As one of the activities of the evening, parent Jeff Linnell showed the auditorium-full of students and parents how a virtual galaxy had been made by taking objects the students had formed out of a sheet of paper and scanning them at 40 different angles to make a 3-D computer model that could then be manipulated in hundreds of different ways.
Students cheered and yelled when they saw models of their objects projected onto a huge screen. The students patiently lined up to talk to Mr. Linnell and explore their galaxy.
Woodside plans to introduce design thinking as part of its curriculum next year, with two teachers and a design-thinking classroom/lab. The program will start next fall with one new teacher, Hilary Fenton, a designer and educator from Brooklyn, New York, as the design thinking leader and Harlin Hansen, currently a third-grade teacher, as the instructional technology leader.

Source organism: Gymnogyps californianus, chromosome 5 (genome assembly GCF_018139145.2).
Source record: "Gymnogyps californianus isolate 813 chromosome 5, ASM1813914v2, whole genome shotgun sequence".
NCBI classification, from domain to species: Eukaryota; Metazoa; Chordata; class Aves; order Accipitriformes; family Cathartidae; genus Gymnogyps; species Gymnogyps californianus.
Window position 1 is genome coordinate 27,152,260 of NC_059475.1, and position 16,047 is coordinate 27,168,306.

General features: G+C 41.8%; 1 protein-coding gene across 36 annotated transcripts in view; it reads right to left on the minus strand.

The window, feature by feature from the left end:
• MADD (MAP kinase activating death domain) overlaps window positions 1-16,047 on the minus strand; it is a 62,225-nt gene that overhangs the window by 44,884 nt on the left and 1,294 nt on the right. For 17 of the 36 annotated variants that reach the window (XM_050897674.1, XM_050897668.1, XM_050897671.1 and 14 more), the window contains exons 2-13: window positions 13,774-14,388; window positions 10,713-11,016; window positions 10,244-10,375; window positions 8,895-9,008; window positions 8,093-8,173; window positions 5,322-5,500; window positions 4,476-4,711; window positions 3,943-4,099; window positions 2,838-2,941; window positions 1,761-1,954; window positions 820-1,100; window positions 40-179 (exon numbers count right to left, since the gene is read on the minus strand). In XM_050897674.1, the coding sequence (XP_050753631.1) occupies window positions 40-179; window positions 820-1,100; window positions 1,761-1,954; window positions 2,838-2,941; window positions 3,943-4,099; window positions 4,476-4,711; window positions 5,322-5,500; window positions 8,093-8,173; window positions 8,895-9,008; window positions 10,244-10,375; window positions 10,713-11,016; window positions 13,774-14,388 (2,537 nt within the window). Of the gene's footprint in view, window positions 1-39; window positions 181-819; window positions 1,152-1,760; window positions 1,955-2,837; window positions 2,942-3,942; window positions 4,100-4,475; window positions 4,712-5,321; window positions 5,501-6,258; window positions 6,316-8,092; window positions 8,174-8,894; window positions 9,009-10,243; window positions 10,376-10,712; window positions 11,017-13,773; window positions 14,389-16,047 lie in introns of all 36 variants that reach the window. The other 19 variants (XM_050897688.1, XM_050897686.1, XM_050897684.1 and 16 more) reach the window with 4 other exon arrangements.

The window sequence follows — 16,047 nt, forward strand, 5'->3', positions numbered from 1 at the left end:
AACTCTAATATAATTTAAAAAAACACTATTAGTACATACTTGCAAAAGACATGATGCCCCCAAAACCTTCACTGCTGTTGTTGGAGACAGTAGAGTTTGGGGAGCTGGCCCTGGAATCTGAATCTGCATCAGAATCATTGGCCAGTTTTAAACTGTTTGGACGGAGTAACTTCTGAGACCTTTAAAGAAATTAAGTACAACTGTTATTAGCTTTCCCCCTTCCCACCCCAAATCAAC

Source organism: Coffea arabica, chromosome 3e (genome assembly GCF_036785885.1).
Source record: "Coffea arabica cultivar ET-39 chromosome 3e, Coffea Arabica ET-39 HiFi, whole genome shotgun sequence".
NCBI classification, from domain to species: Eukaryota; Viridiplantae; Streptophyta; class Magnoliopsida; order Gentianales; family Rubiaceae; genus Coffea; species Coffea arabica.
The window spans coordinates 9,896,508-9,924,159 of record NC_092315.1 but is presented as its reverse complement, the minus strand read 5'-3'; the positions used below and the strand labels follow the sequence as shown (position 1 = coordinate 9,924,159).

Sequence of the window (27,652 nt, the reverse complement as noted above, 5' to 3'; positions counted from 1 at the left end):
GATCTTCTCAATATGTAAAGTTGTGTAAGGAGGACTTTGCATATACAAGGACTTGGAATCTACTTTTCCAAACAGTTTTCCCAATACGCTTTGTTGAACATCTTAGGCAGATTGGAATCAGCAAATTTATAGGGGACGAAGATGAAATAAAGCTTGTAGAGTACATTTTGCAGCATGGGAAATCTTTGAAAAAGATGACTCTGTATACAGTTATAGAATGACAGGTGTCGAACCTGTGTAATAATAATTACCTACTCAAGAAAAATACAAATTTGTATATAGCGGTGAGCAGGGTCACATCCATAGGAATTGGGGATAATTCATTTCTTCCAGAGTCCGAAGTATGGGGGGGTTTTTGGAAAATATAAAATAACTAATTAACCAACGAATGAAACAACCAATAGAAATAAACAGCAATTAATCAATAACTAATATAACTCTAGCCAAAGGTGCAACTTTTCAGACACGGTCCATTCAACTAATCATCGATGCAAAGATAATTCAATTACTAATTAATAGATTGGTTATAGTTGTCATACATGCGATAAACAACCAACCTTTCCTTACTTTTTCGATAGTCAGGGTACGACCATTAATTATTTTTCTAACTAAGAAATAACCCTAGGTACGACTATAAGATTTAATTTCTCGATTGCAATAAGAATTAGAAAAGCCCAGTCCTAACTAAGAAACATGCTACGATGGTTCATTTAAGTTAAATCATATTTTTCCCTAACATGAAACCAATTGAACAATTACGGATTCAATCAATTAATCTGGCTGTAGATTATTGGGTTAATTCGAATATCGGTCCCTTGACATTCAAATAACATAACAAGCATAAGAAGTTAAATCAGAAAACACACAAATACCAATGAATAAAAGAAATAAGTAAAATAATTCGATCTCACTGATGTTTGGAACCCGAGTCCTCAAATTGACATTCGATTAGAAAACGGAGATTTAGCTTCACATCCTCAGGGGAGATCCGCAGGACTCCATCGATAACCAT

In addition, 10 Woodside teachers and administrators will attend summer school to study design thinking at Nueva and the Stanford Institute of Design (also known as the d.school) this summer.
The Stanford Institute of Design describes design thinking as combining "creative and analytical approaches, and requires collaboration across disciplines." Design thinking often goes along with project-based learning in which students learn about many different subject areas by studying a single broad-based subject or question.